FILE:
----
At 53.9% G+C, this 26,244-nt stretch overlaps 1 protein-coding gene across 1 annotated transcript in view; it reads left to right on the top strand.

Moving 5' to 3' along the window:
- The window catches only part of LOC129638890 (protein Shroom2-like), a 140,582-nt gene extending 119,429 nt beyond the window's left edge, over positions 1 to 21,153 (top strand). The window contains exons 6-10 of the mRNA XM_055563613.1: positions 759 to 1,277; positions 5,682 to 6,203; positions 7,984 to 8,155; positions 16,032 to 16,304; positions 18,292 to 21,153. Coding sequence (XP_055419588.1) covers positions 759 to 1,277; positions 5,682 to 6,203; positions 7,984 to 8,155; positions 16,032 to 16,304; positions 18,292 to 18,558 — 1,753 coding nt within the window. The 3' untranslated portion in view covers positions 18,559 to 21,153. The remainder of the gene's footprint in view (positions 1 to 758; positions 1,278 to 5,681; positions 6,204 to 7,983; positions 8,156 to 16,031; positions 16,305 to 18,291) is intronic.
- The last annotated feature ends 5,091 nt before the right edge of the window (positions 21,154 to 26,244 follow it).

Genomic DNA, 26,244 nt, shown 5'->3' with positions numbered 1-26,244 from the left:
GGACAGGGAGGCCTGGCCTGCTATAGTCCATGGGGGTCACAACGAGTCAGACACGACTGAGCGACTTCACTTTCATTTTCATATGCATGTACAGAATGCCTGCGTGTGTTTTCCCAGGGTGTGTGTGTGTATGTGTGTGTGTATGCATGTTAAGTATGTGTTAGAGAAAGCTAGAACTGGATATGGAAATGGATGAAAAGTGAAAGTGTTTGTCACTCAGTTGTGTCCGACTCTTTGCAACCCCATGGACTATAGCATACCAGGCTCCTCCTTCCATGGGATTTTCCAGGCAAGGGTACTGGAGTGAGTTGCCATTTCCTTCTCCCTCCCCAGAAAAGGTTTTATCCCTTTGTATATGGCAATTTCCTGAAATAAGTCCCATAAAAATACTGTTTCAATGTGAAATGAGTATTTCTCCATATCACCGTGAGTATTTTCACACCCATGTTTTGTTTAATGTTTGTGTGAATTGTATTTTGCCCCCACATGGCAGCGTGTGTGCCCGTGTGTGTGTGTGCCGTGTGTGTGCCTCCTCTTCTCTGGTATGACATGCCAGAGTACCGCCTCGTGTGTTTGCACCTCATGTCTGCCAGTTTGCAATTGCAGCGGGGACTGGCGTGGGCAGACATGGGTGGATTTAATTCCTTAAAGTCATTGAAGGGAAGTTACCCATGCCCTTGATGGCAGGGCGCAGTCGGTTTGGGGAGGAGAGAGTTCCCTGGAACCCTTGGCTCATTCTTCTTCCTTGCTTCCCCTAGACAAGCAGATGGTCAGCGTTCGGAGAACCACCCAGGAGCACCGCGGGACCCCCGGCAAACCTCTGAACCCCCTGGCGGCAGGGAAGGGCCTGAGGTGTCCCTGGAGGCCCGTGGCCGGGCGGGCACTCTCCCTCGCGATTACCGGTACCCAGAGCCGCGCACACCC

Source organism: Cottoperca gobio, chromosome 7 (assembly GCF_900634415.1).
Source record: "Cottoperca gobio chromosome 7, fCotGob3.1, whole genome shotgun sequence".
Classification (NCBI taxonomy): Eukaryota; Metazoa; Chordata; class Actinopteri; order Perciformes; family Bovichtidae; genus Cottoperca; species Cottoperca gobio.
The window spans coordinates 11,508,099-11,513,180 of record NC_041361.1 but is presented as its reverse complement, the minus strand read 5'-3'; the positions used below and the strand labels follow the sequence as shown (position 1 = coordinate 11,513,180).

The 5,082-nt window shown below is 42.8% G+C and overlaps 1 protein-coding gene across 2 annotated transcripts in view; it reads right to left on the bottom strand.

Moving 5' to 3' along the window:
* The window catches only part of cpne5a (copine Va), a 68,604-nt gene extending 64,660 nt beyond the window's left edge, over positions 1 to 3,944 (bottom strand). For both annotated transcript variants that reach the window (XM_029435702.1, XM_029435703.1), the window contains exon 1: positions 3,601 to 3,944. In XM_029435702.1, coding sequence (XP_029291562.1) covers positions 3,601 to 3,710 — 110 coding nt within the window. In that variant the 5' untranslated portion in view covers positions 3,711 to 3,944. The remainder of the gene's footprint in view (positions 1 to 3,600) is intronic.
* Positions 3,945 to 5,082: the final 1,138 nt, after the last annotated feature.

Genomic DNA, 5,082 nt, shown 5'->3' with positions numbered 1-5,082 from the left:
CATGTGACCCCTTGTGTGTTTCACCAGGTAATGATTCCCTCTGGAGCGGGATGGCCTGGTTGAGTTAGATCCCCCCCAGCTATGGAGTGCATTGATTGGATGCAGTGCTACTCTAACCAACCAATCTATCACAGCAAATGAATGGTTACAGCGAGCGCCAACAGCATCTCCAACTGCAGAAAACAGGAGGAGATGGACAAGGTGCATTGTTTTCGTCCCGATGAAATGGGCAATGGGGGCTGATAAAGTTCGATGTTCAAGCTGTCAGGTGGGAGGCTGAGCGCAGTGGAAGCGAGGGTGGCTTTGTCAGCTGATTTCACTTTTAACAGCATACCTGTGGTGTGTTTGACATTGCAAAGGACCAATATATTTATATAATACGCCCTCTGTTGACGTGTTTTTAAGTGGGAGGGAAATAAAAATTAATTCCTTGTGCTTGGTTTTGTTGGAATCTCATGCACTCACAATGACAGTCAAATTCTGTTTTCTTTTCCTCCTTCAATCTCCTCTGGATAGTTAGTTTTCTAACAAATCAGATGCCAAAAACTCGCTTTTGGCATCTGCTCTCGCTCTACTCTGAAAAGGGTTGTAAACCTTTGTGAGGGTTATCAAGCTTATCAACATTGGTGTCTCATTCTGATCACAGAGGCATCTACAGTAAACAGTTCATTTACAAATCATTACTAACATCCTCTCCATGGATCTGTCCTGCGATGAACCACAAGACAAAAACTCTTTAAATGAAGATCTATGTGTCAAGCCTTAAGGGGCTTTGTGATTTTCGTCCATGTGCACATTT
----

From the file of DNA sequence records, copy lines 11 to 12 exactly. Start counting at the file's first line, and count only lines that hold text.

The 5,082-nt window shown below is 42.8% G+C and overlaps 1 protein-coding gene across 2 annotated transcripts in view; it reads right to left on the bottom strand.

Moving 5' to 3' along the window: